Andrew Abraham

andy-0101 My name in Andrew Abraham. I have been investing in commodities and managed futures since 1994. I adhere to the philosophy of trend following. Trend following stresses a disciplined approach to commodity/ futures trading. Successful trend following and commodity futures investing requires patience, discipline and actively managing the risk. What sets me apart from other traders is that I am not only concerned about the return on investment but how much risk I will have to tolerate to achieve my goals.

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If you are interested in contacting for speaking engagements. Please email me at or call 954 903 0638.

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Futures and commodity trading involve substantial risk. The evaluations of futures and commodities may fluctuate and as a result, clients may lose more than their original investment. In no event should the content of this website be construed as an express or an implied promise, guarantee or implication by, that you will profit, or that losses can or will be limited in any manner whatsoever. Past results are no indication of future performance. Information provided on this website is intended solely for informative purposes and is obtained from sources believed to be reliable. Information is in no way guaranteed. No guarantee of any kind is implied or possible, where projections of future conditions are attempted.



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The Chinese Bail Out Is Working


Premier Wen Jiabaoג€™s credit plan or Bail out has possibly started to kick in to the worlds third largest economy China. The prices of commodities such as copper and zinc are breaking out. The increasing demand for commodities and products from around the world should be an impetus for growth. Is this just a natural cycle or could Premier Wen Jiabaoג€™s 4 trillion yuan or $585 USD billion stimulus package be the savior of the global recession?

Albeit First-quarter GDP grew 6.1 percent, this was the slowest growth in almost a decade… but there was growth. However Chinese exports have continued to fall by the wayside. As the stimulus plan has started to produce results there is still industrial overcapacity, increased unemployment and weak private investment sentiment.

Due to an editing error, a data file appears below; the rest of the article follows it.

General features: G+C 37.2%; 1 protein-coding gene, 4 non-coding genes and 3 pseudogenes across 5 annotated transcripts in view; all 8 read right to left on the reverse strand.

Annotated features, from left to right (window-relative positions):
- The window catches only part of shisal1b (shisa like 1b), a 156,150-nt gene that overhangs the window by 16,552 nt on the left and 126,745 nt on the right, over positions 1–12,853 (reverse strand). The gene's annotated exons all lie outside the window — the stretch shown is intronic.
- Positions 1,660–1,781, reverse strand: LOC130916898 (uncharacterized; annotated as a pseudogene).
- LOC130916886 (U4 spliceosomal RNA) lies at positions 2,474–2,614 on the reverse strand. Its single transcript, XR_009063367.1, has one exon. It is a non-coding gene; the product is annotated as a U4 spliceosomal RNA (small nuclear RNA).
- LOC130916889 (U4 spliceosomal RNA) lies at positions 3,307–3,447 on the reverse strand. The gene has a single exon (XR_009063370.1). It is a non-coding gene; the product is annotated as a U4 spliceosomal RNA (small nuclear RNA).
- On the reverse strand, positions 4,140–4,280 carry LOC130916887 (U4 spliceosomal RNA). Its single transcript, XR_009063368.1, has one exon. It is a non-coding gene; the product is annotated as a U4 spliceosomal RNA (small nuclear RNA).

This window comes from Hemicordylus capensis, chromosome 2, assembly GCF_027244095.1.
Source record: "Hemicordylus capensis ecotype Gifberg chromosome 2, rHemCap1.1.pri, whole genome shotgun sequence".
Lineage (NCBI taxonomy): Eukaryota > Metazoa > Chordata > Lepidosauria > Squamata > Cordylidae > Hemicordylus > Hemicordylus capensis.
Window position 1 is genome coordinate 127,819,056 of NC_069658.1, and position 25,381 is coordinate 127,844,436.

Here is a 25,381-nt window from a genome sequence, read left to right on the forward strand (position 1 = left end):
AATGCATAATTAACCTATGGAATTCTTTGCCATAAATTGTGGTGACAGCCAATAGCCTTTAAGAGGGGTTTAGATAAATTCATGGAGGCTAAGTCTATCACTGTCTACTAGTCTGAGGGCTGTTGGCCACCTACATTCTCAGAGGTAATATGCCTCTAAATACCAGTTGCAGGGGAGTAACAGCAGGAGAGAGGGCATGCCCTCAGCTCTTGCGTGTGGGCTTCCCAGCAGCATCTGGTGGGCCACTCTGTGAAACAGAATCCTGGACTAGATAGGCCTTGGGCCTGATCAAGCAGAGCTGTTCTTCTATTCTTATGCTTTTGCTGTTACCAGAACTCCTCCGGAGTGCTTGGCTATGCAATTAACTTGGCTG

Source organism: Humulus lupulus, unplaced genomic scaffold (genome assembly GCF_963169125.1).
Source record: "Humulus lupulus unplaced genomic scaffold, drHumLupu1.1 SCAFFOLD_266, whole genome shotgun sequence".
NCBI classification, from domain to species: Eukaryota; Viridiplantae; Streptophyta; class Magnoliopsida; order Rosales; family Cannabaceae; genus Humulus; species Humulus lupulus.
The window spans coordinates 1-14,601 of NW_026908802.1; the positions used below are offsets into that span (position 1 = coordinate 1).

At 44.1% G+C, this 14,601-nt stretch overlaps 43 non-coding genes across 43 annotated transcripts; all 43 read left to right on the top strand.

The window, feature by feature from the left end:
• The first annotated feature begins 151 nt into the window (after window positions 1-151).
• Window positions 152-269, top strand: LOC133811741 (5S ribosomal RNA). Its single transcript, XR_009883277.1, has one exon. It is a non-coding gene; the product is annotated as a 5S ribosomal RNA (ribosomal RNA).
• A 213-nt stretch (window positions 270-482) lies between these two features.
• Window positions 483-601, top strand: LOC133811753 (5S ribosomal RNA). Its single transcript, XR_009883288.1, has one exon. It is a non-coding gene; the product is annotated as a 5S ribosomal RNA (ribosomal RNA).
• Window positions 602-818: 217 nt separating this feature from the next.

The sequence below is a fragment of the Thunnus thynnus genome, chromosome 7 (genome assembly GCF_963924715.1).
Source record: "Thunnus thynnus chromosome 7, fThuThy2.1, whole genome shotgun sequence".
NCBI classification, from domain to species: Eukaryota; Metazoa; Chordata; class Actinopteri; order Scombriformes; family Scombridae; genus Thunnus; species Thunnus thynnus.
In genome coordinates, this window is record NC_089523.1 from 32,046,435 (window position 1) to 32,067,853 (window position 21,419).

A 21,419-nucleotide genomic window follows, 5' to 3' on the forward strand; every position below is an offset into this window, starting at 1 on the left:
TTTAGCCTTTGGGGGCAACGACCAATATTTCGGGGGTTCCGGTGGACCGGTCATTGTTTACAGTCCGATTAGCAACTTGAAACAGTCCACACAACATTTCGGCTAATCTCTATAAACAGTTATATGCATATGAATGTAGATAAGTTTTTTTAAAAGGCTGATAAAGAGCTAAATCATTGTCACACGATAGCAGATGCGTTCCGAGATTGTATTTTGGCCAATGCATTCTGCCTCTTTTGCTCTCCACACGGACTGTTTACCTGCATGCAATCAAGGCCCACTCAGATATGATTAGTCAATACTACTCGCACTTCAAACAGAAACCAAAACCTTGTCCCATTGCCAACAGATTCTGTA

China needs their economy almost more than the United States to pick up. The fallout of exports has caused thousands of factories to close thus jobs of millions of workers have been lost.This can increase the risk of social unrest in China. China needs their planned 8 percent economic growth for the year to put millions of workers back to work.

Putting things into perspective China got its stimulus plan started months ahead of the United States. China has much more reserves than the US. More importantly it is interesting to compare the $585 Billion to the Trillions the US has tried and so far no effect. If China digs themselves out of their current recession does that mean the United States will as well. The old question decoupling or coupling. Chinaג€™s potential rebound contrasts with severe recessions felt around the world. The OECD (Organization for Economic Cooperation and Development) predicts 6.3 % growth for China this year ( versus their hope of 8%), compared with a 4 % contraction in the United States. and a 6.6 % decline in Japan.

Car companies in China are not threatening bankrupcy and building has started to pick up once again. Nissan Motor reported sales of passenger cars in China rose 36 percent in March from a year earlier.Dominoes can fall both ways.It seems that confidence is contagious and consumers are spending. Another example is Anhui Conch Cement Co,Chinaג€™s biggest maker of the building material. Anhui Conch Cement reported that sales volume jumped 15 percent in the first quarter from a year earlier. Another positive sign on the real estate front. Another example is the Chinese Stock market. Stocks has climbed 39 percent this year. This is a much larger % move than in the States. So far we are not anywhere close to hearing these great tidings out of the States.

Time will tell if the Chinese Bail out has worked and if they have turned the corner. It will be more interesting to see how this could effect the rest of the world.

What do you think.

Is the S&P running out of gas?

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